Spelled out for dumb asses.

Aggression redux.


The Bullshit Never Ends

Here we go again.

Bush and Cheney and the neocons are grinning.  Hillary Clinton is ecstatic.  Tim Kaine wants to take credit for it. Kissinger approves. The corporate media love it.  Trump's minions fall in line.

That extra 57B for the DOD is going to come in handy.


Thursday, April 6, 2017

Recent Months

I'm a blocked artist much of the time, but I think this is my best picture in recent months.  Strangely, it is an exact replication of the evening view I have across the courtyard in my apartment complex, believe it or not.

I call my ability to capture the essence "ultimate realism."


Lost Ball Trick

Everyone can agree, we've never seen anything like this before.

Baseball is back, with all of its wicked weirdness.

Well, you can't blame this one on Steve Bartman.


From Russia, With Love

How dreadfully depressing life has become in almost all of the Western cities! How awful and sad.--AV

Essay of the day, by the author of several intriguing works.

I'm reminded of H. Miller's The Air-Conditioned Nightmare, a not unpleasant reaction.


Tuesday, April 4, 2017

50 Year Ago

My third reason moves to an even deeper level of awareness, for it grows out of my experience in the ghettos of the North over the last three years, especially the last three summers. As I have walked among the desperate, rejected, and angry young men, I have told them that Molotov cocktails and rifles would not solve their problems. I have tried to offer them my deepest compassion while maintaining my conviction that social change comes most meaningfully through nonviolent action. But they asked, and rightly so, “What about Vietnam?” They asked if our own nation wasn’t using massive doses of violence to solve its problems, to bring about the changes it wanted. Their questions hit home, and I knew that I could never again raise my voice against the violence of the oppressed in the ghettos without having first spoken clearly to the greatest purveyor of violence in the world today: my own government. For the sake of those boys, for the sake of this government, for the sake of the hundreds of thousands trembling under our violence, I cannot be silent.--MLK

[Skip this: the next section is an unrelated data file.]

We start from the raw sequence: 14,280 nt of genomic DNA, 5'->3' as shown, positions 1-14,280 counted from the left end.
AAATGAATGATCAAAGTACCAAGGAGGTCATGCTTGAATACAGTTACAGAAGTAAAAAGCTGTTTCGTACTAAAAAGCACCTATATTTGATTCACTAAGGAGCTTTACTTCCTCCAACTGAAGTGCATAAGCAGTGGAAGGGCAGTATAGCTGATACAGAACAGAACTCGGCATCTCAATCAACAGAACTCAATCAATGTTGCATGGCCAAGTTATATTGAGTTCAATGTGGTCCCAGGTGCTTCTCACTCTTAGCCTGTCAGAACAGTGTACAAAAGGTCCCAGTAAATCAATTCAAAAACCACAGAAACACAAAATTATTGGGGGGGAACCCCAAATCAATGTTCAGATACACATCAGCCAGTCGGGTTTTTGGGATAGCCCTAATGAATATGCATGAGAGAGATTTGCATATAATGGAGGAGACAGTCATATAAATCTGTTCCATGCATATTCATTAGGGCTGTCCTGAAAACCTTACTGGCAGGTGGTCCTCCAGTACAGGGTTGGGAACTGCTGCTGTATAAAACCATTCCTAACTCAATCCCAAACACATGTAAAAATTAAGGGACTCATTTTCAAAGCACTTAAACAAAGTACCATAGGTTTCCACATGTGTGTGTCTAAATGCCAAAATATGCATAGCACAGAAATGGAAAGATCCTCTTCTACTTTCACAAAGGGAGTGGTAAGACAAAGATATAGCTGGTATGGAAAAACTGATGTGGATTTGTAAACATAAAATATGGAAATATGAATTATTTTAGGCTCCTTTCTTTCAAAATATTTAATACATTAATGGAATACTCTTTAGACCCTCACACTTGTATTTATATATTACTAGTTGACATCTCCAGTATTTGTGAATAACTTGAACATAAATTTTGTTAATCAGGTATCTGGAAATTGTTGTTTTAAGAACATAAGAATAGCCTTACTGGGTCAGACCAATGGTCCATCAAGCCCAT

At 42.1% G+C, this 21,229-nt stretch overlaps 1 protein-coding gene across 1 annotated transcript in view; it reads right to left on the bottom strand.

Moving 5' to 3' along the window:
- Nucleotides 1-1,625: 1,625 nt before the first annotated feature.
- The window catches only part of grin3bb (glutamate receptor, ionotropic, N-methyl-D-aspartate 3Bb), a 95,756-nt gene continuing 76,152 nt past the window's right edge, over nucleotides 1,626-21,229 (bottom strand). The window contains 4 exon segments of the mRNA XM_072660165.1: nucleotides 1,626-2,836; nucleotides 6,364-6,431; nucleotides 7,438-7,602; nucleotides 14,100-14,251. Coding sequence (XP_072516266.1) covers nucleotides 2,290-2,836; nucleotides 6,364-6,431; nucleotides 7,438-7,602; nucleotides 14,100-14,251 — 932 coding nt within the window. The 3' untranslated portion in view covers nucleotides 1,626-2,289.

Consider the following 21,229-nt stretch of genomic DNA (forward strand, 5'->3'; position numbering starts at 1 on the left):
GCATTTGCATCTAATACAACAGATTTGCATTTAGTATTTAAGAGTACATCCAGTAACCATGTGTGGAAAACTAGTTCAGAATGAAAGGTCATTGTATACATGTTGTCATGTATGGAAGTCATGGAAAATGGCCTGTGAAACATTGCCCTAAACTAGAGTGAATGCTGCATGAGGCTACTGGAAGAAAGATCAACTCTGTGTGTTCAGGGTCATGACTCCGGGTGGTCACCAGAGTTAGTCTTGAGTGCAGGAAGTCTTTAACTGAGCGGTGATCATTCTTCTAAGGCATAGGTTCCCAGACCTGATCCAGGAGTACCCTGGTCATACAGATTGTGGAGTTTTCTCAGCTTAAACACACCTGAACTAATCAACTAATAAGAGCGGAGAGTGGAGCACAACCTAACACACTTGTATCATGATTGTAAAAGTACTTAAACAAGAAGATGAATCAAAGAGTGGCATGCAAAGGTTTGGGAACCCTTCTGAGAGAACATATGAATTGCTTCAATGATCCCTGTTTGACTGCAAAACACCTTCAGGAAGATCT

King's greatest speech.  He was assassinated a year later.


Monday, April 3, 2017


I found this cover of Black Sabbath's classic in St. Clair's weekly "Roaming Charges" column at CP.

No shit, I've always thought a great singer (Ozzy wasn't) could make hay with this song, like Eddie Vedder and Lucinda Williams have with Dylan's "Masters of War."


Saturday, April 1, 2017

Ducks Fall

The sad news is that Oregon lost to UNC and the Russians control your mind.